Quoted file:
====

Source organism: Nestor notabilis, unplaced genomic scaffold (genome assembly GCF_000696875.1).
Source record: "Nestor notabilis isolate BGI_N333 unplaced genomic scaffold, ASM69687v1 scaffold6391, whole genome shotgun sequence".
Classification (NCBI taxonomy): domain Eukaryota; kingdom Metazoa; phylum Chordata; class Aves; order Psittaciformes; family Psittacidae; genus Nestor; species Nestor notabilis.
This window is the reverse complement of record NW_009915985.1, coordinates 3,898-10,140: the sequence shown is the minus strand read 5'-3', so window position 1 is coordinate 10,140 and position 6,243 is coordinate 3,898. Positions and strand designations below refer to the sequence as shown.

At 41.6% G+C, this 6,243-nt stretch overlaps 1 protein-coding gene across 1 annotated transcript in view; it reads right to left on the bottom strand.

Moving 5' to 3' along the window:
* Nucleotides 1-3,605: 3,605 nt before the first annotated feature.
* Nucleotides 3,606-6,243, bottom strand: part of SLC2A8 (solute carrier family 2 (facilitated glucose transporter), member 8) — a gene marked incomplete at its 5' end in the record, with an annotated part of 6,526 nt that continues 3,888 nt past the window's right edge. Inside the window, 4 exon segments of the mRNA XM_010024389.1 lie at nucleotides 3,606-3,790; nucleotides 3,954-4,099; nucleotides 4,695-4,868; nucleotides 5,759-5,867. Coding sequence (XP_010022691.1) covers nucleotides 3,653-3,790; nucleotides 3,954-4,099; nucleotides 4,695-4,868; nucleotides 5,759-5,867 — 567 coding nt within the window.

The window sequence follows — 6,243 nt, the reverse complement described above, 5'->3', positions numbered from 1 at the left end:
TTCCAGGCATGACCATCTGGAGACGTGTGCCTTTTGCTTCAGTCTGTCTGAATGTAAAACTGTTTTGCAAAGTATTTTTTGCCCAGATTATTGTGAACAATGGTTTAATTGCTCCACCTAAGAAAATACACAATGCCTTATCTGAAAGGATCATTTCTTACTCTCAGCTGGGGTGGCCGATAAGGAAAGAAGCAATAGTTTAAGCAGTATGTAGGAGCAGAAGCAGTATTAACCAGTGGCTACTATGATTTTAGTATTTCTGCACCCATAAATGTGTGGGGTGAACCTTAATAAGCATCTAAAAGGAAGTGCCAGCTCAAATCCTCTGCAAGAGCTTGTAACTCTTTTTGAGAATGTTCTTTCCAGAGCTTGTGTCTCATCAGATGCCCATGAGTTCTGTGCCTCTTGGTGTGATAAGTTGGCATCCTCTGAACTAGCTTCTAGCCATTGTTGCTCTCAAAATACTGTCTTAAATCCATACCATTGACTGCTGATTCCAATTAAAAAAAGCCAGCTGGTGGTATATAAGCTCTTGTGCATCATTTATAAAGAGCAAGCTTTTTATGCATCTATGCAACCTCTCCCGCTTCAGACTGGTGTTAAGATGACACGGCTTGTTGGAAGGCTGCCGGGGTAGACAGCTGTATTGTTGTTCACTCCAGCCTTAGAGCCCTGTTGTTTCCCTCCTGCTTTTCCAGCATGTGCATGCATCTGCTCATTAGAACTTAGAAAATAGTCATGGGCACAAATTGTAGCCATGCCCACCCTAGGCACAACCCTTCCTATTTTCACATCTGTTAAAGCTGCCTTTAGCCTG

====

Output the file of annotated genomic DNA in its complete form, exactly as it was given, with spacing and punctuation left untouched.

Source organism: Nestor notabilis, unplaced genomic scaffold (genome assembly GCF_000696875.1).
Source record: "Nestor notabilis isolate BGI_N333 unplaced genomic scaffold, ASM69687v1 scaffold6391, whole genome shotgun sequence".
Classification (NCBI taxonomy): domain Eukaryota; kingdom Metazoa; phylum Chordata; class Aves; order Psittaciformes; family Psittacidae; genus Nestor; species Nestor notabilis.
This window is the reverse complement of record NW_009915985.1, coordinates 3,898-10,140: the sequence shown is the minus strand read 5'-3', so window position 1 is coordinate 10,140 and position 6,243 is coordinate 3,898. Positions and strand designations below refer to the sequence as shown.

At 41.6% G+C, this 6,243-nt stretch overlaps 1 protein-coding gene across 1 annotated transcript in view; it reads right to left on the bottom strand.

Moving 5' to 3' along the window:
* Nucleotides 1-3,605: 3,605 nt before the first annotated feature.
* Nucleotides 3,606-6,243, bottom strand: part of SLC2A8 (solute carrier family 2 (facilitated glucose transporter), member 8) — a gene marked incomplete at its 5' end in the record, with an annotated part of 6,526 nt that continues 3,888 nt past the window's right edge. Inside the window, 4 exon segments of the mRNA XM_010024389.1 lie at nucleotides 3,606-3,790; nucleotides 3,954-4,099; nucleotides 4,695-4,868; nucleotides 5,759-5,867. Coding sequence (XP_010022691.1) covers nucleotides 3,653-3,790; nucleotides 3,954-4,099; nucleotides 4,695-4,868; nucleotides 5,759-5,867 — 567 coding nt within the window.

The window sequence follows — 6,243 nt, the reverse complement described above, 5'->3', positions numbered from 1 at the left end:
TTCCAGGCATGACCATCTGGAGACGTGTGCCTTTTGCTTCAGTCTGTCTGAATGTAAAACTGTTTTGCAAAGTATTTTTTGCCCAGATTATTGTGAACAATGGTTTAATTGCTCCACCTAAGAAAATACACAATGCCTTATCTGAAAGGATCATTTCTTACTCTCAGCTGGGGTGGCCGATAAGGAAAGAAGCAATAGTTTAAGCAGTATGTAGGAGCAGAAGCAGTATTAACCAGTGGCTACTATGATTTTAGTATTTCTGCACCCATAAATGTGTGGGGTGAACCTTAATAAGCATCTAAAAGGAAGTGCCAGCTCAAATCCTCTGCAAGAGCTTGTAACTCTTTTTGAGAATGTTCTTTCCAGAGCTTGTGTCTCATCAGATGCCCATGAGTTCTGTGCCTCTTGGTGTGATAAGTTGGCATCCTCTGAACTAGCTTCTAGCCATTGTTGCTCTCAAAATACTGTCTTAAATCCATACCATTGACTGCTGATTCCAATTAAAAAAAGCCAGCTGGTGGTATATAAGCTCTTGTGCATCATTTATAAAGAGCAAGCTTTTTATGCATCTATGCAACCTCTCCCGCTTCAGACTGGTGTTAAGATGACACGGCTTGTTGGAAGGCTGCCGGGGTAGACAGCTGTATTGTTGTTCACTCCAGCCTTAGAGCCCTGTTGTTTCCCTCCTGCTTTTCCAGCATGTGCATGCATCTGCTCATTAGAACTTAGAAAATAGTCATGGGCACAAATTGTAGCCATGCCCACCCTAGGCACAACCCTTCCTATTTTCACATCTGTTAAAGCTGCCTTTAGCCTG